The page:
Tags: amateur, play
From humble beginnings in piano teacher/composer Bryceson Treharne's classroom in the Elder Conservatorium, North Terrace, Adelaide, the organization now known as The Adelaide Repertory Theatre (The Rep as it is now affectionately known) began in 1908. Treharne's students met to read and discuss plays, and to learn of the exciting European modern drama movements of the day. After six months, they decided to stage W.B. Yeats' Land of Heartâ€™s Desire and George Bernard Shaw's A Man of Destiny in the North Hall at the Elder Conservatorium, calling their fledgling company The Adelaide Literary Theatre, a name which was to remain for six years. Interest and curiosity from most of the audience inspired the class to stage further productions. Experienced outsiders gave assistance - curtains were added and candles and acetylene lights assisted by reflectors made very passable footlights. The season was a crowd pleaser and more of Adelaide's amateur players came to join the group. Residents of Adelaide, realising the value of the project, offered to pay subscriptions to see more plays. A committee was formed.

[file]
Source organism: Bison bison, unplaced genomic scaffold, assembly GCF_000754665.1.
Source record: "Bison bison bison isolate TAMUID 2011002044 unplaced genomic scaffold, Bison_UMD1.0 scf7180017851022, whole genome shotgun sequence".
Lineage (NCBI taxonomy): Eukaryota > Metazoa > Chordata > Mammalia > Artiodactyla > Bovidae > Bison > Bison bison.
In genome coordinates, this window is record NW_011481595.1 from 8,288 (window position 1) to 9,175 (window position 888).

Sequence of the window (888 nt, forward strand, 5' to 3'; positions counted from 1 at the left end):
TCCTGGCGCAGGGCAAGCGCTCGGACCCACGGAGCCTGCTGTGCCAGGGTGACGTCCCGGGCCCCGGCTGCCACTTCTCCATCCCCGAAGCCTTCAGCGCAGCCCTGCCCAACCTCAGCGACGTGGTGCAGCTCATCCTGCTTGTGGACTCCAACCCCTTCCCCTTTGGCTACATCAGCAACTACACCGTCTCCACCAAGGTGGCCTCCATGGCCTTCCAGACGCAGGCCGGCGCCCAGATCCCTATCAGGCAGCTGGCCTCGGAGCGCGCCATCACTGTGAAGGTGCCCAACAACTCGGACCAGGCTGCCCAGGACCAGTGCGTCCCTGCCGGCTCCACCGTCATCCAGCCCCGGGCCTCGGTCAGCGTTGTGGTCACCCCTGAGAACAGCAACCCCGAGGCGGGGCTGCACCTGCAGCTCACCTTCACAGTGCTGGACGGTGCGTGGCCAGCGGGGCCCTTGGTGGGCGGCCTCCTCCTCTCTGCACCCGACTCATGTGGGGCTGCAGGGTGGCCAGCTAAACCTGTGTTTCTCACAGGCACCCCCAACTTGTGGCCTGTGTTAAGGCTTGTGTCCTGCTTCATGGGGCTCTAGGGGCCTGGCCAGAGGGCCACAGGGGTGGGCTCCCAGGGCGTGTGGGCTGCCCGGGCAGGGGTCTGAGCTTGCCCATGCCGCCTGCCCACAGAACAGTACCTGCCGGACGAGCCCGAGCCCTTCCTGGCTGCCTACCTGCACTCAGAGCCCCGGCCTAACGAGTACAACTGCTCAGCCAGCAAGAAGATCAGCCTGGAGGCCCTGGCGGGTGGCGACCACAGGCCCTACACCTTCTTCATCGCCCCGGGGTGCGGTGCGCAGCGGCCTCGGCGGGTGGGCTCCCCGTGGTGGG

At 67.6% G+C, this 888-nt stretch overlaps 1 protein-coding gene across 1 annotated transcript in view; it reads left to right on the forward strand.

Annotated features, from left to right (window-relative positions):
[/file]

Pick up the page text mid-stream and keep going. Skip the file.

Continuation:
A hundred years on, The Adelaide Repertory Theatre is the oldest surviving amateur theatre company in the Southern Hemisphere. Not surprisingly perhaps, on many occasions throughout its hundred-year story, it has been on the brink of collapse, usually financial in origin. Amateur theatre in Australia, like its professional counterpart, has never been high on the list of the countryâ€™s Artsâ€™ priorities. They are simply not where governments, the corporate world and individuals have lavished their money. However, the last third of the twentieth century has seen a change in public and private thinking towards financial support of the Performance Arts â€“ to join the visual arts, long the recipients of substantial public and private philanthropy.